Metabolic adaptation following genome doubling in citrus doubled diploids revealed by non-targeted metabolomics
Polyploidy is a widespread phenomenon in nature and is thought to play a major role in the evolution of flowering plants. Additionally, polyploidization produces novel phenotypes that through plant breeding have enhanced the production of biomass and improved the stress tolerance of major economic crops. However, the effect of polyploidization on plant metabolism is still unclear.
In order to test whether there are common metabolic responses following genome doubling, we performed a comparative metabolomic analysis of mature leaves from doubled diploids and the corresponding diploids of red tangerine (Citrus reticulata Blanco), trifoliate orange (Poncirus trifoliata L. Raf.) and precocious trifoliate orange (P. trifoliata).
Non-targeted and targeted metabolic profiling of mature leaves from three doubled diploids and their diploid controls were performed by using liquid chromatography coupled to tandem mass spectrometry (LC–MS/MS) and gas chromatography–mass spectrometry (GC–MS).
About 11–34% of the detected metabolic features differentially accumulated in the doubled diploids, mostly by less than fivefold. The levels of primary metabolites tended to increase in the doubled diploids. Concentrations of tricarboxylic acid cycle intermediates—citric acid, malic acid, fumaric acid and succinic acid, enhanced in all of the doubled diploids. The levels of secondary metabolites, including phenylpropanoids and terpenoids, tended to decrease in the doubled diploids. This is consistent with the lower C/N ratios in the doubled diploids.
Polyploidization had a significant but relatively limited influence on the accumulation of metabolites in these citrus species. We conclude that primary metabolism takes priority over secondary metabolism in doubled diploid plants to relieve the “genomic stress” encountered during the early stages of genome doubling, probably to promote vitality and growth.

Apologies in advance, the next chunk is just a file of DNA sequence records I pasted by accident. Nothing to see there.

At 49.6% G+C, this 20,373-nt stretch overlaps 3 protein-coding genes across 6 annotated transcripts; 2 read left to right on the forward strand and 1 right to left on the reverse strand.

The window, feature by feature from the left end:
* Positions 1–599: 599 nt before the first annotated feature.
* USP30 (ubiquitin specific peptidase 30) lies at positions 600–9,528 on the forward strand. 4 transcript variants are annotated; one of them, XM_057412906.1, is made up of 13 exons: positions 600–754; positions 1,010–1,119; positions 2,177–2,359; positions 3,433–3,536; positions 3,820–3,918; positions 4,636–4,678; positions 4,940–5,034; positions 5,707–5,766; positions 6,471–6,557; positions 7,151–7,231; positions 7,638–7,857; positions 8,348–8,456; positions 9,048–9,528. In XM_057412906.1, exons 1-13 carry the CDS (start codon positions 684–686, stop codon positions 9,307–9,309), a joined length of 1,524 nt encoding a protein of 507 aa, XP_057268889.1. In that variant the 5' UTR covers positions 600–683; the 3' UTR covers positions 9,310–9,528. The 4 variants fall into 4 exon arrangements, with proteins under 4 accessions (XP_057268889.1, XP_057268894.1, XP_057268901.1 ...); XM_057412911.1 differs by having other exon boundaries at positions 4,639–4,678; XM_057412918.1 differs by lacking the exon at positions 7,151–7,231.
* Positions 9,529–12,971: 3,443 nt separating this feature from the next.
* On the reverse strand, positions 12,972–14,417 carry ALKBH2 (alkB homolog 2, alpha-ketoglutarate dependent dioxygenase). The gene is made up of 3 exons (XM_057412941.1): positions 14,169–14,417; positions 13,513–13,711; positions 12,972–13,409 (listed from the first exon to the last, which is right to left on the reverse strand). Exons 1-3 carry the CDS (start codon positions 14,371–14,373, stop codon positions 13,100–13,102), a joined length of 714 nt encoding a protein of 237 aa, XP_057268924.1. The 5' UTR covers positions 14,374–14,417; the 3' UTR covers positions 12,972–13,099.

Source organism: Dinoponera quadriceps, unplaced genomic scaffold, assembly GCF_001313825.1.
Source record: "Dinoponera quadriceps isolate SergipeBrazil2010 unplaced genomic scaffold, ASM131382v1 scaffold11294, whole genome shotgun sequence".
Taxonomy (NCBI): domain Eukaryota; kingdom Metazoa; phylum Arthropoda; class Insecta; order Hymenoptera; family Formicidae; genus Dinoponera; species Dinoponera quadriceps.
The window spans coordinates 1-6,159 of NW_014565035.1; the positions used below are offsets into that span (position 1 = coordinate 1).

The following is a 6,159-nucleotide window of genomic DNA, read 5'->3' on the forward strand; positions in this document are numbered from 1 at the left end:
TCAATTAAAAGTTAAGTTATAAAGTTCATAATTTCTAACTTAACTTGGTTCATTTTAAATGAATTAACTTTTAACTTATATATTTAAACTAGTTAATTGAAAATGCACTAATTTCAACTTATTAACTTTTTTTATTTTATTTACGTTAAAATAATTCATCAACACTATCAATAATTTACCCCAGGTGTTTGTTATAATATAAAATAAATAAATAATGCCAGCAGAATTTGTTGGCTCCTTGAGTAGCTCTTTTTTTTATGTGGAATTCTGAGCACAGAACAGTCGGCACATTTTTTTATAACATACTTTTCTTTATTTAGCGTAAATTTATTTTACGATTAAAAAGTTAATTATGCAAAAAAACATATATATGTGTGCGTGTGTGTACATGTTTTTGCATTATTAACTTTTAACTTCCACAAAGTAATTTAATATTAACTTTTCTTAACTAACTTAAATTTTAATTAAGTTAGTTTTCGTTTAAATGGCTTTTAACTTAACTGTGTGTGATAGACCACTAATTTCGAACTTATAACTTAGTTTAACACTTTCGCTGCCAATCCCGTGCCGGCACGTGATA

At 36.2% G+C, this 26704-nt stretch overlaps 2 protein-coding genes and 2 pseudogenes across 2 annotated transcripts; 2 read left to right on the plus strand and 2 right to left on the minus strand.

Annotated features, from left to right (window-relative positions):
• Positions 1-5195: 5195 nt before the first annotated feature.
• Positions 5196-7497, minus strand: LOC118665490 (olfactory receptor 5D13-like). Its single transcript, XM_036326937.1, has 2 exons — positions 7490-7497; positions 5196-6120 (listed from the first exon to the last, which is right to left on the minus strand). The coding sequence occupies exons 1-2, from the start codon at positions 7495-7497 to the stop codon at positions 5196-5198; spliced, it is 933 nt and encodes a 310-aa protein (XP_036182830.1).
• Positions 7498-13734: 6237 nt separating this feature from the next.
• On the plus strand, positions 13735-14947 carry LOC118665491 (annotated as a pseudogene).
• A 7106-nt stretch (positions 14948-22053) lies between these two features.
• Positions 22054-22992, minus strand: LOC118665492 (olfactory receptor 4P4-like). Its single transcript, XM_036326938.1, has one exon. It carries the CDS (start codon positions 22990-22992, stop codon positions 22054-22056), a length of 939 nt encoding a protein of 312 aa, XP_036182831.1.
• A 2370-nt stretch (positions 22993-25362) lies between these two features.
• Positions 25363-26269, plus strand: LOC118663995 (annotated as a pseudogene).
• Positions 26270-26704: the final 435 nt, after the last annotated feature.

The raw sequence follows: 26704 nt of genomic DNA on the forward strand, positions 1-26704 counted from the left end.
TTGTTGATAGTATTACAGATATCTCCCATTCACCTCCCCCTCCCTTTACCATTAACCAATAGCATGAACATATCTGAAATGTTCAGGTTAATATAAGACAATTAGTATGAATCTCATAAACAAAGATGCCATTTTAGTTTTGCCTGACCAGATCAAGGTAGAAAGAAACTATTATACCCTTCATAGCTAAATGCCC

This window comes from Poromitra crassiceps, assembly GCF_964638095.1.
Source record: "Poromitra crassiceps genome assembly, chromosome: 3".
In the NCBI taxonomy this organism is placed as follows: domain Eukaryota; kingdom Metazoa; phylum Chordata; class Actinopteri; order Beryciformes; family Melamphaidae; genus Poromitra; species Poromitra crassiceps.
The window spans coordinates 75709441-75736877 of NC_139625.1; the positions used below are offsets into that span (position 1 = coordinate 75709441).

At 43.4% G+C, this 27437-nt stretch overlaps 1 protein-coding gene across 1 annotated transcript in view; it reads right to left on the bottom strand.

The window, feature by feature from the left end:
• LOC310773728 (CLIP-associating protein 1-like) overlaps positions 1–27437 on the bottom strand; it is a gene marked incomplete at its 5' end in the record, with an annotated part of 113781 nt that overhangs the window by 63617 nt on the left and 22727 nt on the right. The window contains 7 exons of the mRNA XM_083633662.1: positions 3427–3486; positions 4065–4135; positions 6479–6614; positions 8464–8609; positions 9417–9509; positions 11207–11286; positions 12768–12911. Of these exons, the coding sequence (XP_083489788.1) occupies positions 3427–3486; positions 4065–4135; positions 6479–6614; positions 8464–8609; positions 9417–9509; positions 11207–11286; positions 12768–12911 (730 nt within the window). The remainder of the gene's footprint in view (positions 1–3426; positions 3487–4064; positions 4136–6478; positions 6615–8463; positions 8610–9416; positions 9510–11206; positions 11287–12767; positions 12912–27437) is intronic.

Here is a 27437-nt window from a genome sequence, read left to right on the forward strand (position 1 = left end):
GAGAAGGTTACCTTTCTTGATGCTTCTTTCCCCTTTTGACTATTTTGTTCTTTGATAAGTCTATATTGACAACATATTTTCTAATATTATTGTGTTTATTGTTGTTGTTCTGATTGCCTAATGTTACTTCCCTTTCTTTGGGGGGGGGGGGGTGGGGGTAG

Publisher URL: https://link.springer.com/article/10.1007/s11306-017-1276-x
Keeping up-to-date with research can feel impossible, with papers being published faster than you'll ever be able to read them. That's where Researcher comes in: we're simplifying discovery and making important discussions happen. With over 19,000 sources, including peer-reviewed journals, preprints, blogs, universities, podcasts and Live events across 10 research areas, you'll never miss what's important to you. It's like social media, but better. Oh, and we should mention - it's free.
Researcher displays publicly available abstracts and doesn’t host any full article content. If the content is open access, we will direct clicks from the abstracts to the publisher website and display the PDF copy on our platform. Clicks to view the full text will be directed to the publisher website, where only users with subscriptions or access through their institution are able to view the full article.